On hearing Electrelane's session on the John Peel show I was immediately impressed. Their balanced style draws upon a variety of well-sourced influences from punk to folk. This diverse range creates a strong and eclectic sound of their own rather than merely style-switching between tracks. Electrelane also have a rare ability to make a tune dramatic and passionate whilst keeping the tune uplifting rather than descending into an oppressive self-indulgence.
Standout tracks include The Valley, Oh Sombra!, and Enter Laughing. Definitely the best album I have heard in a long time.
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2 of 2 people found the following review helpful
5.0 out of 5 stars Brilliant, 3 Aug. 2007
By 
Cr Hosking (London) - See all my reviews
(REAL NAME)   
This review is from: The Power Out (Audio CD)
Brilliant brilliant brilliant.

I knew nothing about Electrelane and was given this album by a friend with no explanation. It's weird and wonderful and gets better the more times I listen to it. It's worth a listen no matter what you're into.
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5.0 out of 5 stars keep listening over and over, 29 Jun. 2009
This review is from: The Power Out (Audio CD)
the whole album can be described with the song 'birds'; while being quite simple, it is really high quality in artistic terms. I keep listening to it and don't think I'll ever be bored. repeating tunes can hardly be so fascinating!
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5 of 10 people found the following review helpful
3.0 out of 5 stars The power is out too often for my liking., 28 Mar. 2004
By 
russell clarke "stipesdoppleganger" (halifax, west yorks) - See all my reviews
(VINE VOICE)    (TOP 1000 REVIEWER)   
This review is from: The Power Out (Audio CD)
Electrelane. The name signifies a modernistic streamlined sound so it's a surprise that this is an album that takes a more traditional approach with rhythmic bass lines, chattering guitars and pacy precise percussion. Taking into account the track record of producer Steve Albini it's also surprisingly tame and conservative.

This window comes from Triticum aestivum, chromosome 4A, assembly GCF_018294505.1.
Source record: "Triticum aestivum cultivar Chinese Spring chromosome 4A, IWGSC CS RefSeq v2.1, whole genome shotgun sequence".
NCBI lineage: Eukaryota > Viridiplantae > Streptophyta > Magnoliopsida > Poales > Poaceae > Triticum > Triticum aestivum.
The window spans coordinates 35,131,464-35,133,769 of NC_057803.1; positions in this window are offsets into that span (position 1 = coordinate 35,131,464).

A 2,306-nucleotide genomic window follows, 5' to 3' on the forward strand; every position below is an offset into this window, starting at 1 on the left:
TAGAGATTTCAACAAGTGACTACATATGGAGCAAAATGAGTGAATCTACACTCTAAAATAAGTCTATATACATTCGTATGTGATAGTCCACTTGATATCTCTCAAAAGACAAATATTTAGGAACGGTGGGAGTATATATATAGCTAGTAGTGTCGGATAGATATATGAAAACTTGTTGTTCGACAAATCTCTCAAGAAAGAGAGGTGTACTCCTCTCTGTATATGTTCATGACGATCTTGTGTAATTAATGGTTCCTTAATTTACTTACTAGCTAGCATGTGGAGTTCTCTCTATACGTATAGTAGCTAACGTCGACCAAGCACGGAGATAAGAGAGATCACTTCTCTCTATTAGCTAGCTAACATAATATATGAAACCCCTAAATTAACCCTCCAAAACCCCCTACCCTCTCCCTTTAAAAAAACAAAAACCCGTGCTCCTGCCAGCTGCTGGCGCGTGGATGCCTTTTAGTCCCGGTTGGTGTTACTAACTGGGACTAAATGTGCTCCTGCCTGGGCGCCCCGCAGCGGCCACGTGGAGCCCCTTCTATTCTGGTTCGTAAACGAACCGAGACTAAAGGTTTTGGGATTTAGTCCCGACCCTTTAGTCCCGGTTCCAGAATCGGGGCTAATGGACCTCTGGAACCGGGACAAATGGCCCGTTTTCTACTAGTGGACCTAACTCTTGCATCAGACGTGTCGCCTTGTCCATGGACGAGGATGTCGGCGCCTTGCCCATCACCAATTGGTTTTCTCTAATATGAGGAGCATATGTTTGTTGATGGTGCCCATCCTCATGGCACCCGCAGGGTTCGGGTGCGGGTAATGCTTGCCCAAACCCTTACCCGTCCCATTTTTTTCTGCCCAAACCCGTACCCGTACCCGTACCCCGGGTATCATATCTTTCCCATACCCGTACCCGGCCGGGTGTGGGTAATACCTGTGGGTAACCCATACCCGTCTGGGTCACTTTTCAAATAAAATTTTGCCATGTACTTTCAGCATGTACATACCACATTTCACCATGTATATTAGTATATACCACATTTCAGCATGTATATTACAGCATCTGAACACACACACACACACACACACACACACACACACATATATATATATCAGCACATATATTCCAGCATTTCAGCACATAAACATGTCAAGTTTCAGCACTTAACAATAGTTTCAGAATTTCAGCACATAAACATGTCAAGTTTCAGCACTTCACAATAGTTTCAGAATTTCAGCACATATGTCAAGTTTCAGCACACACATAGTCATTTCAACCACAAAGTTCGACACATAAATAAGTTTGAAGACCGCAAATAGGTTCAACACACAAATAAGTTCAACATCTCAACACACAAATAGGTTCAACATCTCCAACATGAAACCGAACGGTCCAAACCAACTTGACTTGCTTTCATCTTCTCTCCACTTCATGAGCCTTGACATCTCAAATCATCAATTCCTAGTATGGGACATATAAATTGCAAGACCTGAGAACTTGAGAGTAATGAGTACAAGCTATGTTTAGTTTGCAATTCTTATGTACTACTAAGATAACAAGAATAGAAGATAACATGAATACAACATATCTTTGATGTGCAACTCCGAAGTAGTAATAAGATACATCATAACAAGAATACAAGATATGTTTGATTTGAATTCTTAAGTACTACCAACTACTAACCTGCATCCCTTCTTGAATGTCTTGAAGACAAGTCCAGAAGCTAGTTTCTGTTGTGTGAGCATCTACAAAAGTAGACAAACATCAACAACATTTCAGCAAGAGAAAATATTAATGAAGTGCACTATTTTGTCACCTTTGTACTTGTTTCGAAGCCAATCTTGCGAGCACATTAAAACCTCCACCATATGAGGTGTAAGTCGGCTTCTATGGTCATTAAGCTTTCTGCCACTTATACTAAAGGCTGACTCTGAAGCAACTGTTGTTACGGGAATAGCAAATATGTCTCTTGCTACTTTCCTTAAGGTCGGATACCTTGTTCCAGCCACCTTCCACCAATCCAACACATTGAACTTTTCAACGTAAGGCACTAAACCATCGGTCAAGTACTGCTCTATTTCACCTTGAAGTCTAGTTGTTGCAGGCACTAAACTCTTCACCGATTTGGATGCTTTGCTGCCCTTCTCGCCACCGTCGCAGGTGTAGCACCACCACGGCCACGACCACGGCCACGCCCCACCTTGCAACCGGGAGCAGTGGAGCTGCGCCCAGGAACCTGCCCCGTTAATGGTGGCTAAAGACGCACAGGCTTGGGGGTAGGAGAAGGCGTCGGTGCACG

Tracks like "The Birds" drift aimlessly by making no impression and too often this is repeated throughout the course of the album.
The one outstanding exception is "The Valleys" which incorporates choir and choral vocals and makes the most of singers Verity Susmans pitch sharp vocals. It's like "Songs of Praise "remixed by David Holmes and gives a tantalising glimpse of what could have been achieved throughout the rest of the album. That's not to say that twelve versions of "The Valleys " would be the way to go but rather a variation on that theme than some of the aimless noodling on offer here.
Having said that, some of the other songs have things to recommend them." On Parade" has startling vocal yips and yelps, "Gone under Sea" hit's a Stereolabbish groove, "Take the bit between your Teeth" has the sort of guitar work that wouldn't sound out of place on a White Stripes track and on "This Deed" they sound uncannily like some of the guitars on Slints "Spiderland". No surprise there as Albini is a huge fan of that album.
But "Love builds up" err doesn't...build up that is ,while "You make me weak at the Knees" err didn't...make me weak at the knees that is. "Enter laughing" didn't even raise a chuckle, something it has in common with every episode of "Friends" I've ever seen.
When you consider what a group like "The Band of Susans" did with the basic guitar/bass/ drums line up too often this is mundane and lacking any sonic invention. It, s 50% Electrelane and 50% Electreplain.